The myth of “historically Russian Crimea”: colonialism, deconstructed

Crimean Tatars and Their World: Lithographs made by Carlo Bossoli. The world of ancient Crimea in the mid XVIII century, some 50 years after the fall of the Crimean Khanate to the Russian imperial troops and the Ukrainian Cossacks, mass migration of Tatars into the Ottoman Empire, and some influx of Russian colonists. 

Crimea, Featured

Article by: Maksym Sviezhentsev
Edited by: Yuri Zoria

Editor’s Note

The widespread narrative of Crimea being “historically Russian” is a classic example of a colonial myth. It inscribes the history of the victorious Russian empire while overlooks the erasure of Crimea’s indigenous population. Ukraine’s deoccupation of Crimea should start by decolonizing the history of the peninsula and its inhabitants.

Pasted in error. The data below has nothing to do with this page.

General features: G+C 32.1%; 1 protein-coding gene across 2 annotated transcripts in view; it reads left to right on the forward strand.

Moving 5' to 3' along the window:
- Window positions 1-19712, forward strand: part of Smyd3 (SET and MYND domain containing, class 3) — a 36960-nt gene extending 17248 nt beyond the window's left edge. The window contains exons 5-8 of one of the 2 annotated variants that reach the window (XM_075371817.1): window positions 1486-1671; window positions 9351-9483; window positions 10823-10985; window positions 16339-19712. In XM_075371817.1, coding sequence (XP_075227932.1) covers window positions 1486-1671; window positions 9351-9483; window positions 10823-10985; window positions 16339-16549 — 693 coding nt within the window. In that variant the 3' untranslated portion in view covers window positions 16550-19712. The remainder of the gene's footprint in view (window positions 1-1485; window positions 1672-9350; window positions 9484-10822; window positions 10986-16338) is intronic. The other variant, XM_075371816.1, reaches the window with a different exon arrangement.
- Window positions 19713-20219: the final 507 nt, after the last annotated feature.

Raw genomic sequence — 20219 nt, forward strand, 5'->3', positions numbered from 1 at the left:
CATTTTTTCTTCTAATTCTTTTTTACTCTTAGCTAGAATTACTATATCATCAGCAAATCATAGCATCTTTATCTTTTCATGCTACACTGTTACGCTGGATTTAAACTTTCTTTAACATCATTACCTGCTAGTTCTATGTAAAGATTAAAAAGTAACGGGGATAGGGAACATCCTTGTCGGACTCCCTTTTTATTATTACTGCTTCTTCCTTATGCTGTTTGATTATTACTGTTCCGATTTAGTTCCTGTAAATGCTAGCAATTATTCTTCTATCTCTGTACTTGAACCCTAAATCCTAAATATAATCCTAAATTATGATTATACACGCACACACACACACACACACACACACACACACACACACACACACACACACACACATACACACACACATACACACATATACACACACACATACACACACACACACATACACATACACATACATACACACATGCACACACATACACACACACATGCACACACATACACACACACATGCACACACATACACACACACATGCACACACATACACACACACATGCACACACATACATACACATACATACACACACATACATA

On 23 June 1978, a Soviet police officer came to the house of a Crimean Tatar Musa Mamut to escort him to a meeting with a prosecutor. Mamut was legally not allowed to live in Crimea, due to his nationality. In fact, he had just returned from prison, where he served a sentence for illegally repatriating to his homeland a few years prior. A meeting with a prosecutor meant that the government would continue persecution and would not let Mamut live in his Crimean home.

Musa Mamut (1931-1978). Source.